3. It can be spelled syllable-by-syllable (if you are a biphonic man or biphonic woman!): strength-less-ness-es.
4. You can also make up a trick to remember how to spell it, such as “It contains four e’s and six s’s. Or that it has four syllables–which tells you that it will have at least four vowels in it (or y’s acting like vowels)–because a syllable always contains at least one vowel. A vowel is what makes a syllable!
5. You can learn the variations of this word–because you can remember from your vocabulary studies with Language Lady that suffixes (affixes added to the ends of words) might change the SPELLING of the base word (pity is changed to piti in pitiful) but does not change the MEANING of the base word. Even with three suffixes added (less, ness, and es), the base word of strength still means strength.
a. stengthless–adjective meaning without strength (less words are often adjectives!)
b. strengthlessly–adverb meaning without strength (ly words are often adverbs)
c. strengthelessness–a noun describing someone or something that is without strength (ness words are often nouns)
d. strengthlessnesses–a noun that means more than one someone or something that is without strength (es makes the word plural).
So there you have it–the longest word with only one repeating vowel. Did you know that you could learn so much from one word? You know a lot more than you think you know! Smile…
“The object of education is to prepare the young to educate themselves throughout their lives.” Robert M Hutchins
I wanted to add some more thoughts to yesterday’s “study skills with textbook previewing.” These are in no certain order or age group—just some things that haven’t really fit in the last couple! (How’s that for organizing and study skills???)
1. Taking the textbook preview further
There are a number of ways that you can take the previewing of textbooks that I discussed yesterday even further with your children for more comprehension of the material:
a. Do his first few assignments out of the book with him, pointing out the things again that you observed in your first preview. This will help him see that those things are not just good things to know, but also helpful for completely homework quicker and more accurately.
b. Help him prepare for his first test with his textbook and you by his side. Show him how he can use the glossary, sidebars, table of contents, etc. to quickly fill in his study guide or quickly determine what the most important aspects of the chapter are in order to prepare for a test.
c. As you are previewing a text (for the first time or an additional time), use a large sticky note to record what you find. Write the title of the text at the top, then make notes about what it contains as far as study and homework helps. Stick this in the front of his textbook and help him refer to it when he is doing homework or test preparation. You could even record a plus and minus system, such as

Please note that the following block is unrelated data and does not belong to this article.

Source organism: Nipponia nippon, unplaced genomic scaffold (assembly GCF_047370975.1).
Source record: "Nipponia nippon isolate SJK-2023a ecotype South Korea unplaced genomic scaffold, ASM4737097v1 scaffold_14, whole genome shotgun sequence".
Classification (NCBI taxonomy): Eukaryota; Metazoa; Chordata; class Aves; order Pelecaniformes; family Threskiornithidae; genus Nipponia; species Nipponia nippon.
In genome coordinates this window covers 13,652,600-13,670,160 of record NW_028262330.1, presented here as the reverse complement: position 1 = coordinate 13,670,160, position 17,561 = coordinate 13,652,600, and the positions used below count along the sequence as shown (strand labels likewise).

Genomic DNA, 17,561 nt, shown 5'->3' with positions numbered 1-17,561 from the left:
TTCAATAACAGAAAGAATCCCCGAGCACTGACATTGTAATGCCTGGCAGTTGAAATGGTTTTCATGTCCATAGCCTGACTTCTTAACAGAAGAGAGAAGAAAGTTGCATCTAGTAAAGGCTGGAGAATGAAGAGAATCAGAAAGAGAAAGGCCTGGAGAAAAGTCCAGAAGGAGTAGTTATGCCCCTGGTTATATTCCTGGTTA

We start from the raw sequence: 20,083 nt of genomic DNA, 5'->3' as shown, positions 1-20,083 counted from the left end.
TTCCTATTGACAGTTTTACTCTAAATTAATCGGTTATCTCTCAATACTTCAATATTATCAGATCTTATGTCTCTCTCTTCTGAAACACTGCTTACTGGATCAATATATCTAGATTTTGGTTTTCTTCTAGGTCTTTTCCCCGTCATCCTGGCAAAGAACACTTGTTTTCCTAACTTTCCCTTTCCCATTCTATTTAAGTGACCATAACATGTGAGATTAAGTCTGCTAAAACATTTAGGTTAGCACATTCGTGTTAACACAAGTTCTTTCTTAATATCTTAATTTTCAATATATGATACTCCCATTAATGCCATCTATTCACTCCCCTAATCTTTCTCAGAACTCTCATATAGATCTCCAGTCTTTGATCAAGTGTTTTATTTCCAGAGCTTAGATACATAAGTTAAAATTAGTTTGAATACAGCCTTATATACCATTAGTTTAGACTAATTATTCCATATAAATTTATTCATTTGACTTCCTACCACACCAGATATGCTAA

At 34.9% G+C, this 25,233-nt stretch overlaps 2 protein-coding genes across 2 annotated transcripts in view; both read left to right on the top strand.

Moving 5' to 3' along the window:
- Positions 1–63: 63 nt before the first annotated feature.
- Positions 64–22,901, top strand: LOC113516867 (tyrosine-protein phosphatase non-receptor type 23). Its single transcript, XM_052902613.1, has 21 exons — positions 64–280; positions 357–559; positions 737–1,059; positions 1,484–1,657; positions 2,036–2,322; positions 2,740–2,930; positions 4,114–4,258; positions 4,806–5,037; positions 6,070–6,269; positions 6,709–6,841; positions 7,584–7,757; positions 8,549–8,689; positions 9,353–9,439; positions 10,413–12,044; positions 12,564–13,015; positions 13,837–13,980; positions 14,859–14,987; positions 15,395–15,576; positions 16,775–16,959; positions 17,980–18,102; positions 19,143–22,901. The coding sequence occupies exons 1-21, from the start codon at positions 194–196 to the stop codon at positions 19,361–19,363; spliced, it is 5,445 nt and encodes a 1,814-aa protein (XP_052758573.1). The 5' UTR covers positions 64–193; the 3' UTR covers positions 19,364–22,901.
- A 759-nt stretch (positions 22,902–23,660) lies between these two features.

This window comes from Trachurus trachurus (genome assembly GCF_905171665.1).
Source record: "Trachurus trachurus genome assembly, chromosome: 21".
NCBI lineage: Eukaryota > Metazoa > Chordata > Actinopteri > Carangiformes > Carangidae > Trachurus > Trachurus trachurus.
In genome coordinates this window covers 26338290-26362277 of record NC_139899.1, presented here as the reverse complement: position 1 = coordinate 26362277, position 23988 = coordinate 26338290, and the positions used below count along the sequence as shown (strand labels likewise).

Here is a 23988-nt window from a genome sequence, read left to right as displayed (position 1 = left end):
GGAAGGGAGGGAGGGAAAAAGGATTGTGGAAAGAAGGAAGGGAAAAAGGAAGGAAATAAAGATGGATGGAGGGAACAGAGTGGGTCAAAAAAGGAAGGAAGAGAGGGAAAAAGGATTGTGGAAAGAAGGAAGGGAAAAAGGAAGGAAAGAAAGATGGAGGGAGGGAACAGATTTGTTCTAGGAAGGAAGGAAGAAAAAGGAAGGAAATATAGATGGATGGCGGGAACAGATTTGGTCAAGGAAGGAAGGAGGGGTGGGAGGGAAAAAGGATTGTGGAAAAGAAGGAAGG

+++ means something is going to be really helpful—a +++ beside the Table of Contents, for instance
+ beside a word he writes in the front of his book tells him that this might be somewhat helpful—Example: +Some graphs
– No study questions at end of chapter—again, he can make a list in the front of his book (on a large sticky note), etc.
d. Help him “label” different sections of his book with sticky notes along the edges. For example, you could put a yellow one at the beginning of each chapter and a pink one on the page that has definitions for that chapter, etc.
2. Prepare your younger student for textbooks by using user-friendly non-fiction books
Maybe you are not in the textbook stage with your kids; however, you can begin preparing them for those all important study skills that I described yesterday with quality non-fiction books. If kids at ages five, six, eight, and ten, learn to navigate around Dorling Kindersley, Eyewitness, and Usborne books (among many others), they will be heads and shoulders above other children who have only been exposed to fictional stories (more on the benefits of fiction later!).
These outstanding non-fiction books have literally hundreds of topics that interest kids, but they are so colorful and alluring, you do not feel like you are “teaching” at all. Additionally, they have many aspects that your child’s future textbooks will also have: glossaries, Tables of Contents, sidebars, graphs, pictures, inserts, definitions, bold font, italics, etc. Reading these to and with your children when they are younger will provide a natural step into textbooks later on.
Note: We teach our students (in our home, our cottage classes, and in our language arts books) a simple memory device for remembering fiction and non-fiction:
Fiction=fake (both begin with f)
Non-fiction=not fake (both begin with nf)